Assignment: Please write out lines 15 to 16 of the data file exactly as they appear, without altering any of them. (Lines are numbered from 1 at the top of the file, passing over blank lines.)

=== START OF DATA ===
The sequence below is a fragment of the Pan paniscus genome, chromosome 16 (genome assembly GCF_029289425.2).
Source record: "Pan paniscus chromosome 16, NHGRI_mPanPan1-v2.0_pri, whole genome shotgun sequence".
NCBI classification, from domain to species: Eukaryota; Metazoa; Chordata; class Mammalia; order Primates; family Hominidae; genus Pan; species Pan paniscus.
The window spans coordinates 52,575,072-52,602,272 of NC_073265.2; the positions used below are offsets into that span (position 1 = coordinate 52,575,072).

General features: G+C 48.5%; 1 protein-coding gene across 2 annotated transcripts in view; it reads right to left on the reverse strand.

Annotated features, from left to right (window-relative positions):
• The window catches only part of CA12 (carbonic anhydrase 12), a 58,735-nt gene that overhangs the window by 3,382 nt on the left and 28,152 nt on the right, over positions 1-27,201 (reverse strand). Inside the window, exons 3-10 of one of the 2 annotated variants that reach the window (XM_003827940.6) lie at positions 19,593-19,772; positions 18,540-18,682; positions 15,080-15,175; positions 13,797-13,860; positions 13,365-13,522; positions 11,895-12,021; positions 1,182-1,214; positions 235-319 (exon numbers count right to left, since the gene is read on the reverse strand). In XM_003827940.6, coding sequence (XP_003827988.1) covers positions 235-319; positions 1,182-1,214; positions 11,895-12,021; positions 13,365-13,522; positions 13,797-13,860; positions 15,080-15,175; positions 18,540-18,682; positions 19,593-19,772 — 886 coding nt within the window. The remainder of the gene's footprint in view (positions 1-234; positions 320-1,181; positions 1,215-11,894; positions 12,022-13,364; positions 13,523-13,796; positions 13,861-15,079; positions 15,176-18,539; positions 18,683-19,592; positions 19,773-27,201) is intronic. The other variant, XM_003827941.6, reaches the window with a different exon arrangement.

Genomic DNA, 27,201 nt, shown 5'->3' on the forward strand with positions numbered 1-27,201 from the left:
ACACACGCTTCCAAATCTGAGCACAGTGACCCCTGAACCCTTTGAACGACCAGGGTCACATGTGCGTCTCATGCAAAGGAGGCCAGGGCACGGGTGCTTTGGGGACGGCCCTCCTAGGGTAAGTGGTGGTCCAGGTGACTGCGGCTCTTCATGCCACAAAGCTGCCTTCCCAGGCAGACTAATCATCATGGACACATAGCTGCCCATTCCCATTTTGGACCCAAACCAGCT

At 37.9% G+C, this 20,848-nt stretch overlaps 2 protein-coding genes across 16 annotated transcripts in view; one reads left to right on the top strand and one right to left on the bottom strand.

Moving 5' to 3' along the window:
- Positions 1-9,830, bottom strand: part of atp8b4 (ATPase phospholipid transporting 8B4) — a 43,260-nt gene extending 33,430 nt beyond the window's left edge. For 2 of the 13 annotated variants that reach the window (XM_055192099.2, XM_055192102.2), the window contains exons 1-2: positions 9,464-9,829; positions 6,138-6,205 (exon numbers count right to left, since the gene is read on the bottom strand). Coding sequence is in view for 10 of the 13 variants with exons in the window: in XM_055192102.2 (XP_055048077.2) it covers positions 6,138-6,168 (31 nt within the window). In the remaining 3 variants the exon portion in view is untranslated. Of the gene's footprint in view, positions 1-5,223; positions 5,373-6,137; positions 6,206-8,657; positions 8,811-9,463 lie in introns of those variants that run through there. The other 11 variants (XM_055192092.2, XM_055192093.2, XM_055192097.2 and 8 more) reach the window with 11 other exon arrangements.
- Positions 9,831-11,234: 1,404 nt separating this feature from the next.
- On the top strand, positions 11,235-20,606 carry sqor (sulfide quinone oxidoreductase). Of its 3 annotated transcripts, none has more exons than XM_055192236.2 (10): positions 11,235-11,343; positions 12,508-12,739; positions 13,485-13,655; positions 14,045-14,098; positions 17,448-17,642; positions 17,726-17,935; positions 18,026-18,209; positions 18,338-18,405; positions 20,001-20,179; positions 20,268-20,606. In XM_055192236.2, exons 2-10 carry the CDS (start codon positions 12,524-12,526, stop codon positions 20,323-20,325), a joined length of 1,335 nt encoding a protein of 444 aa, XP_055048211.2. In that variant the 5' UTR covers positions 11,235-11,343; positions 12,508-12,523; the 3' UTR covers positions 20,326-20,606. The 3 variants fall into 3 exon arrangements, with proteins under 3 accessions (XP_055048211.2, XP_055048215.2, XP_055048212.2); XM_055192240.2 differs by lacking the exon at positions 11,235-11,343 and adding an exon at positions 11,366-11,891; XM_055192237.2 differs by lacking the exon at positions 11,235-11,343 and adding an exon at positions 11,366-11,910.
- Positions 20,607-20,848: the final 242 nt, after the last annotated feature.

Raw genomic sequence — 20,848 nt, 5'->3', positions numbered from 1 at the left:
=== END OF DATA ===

- Positions 20,607-20,848: the final 242 nt, after the last annotated feature.

Raw genomic sequence — 20,848 nt, 5'->3', positions numbered from 1 at the left: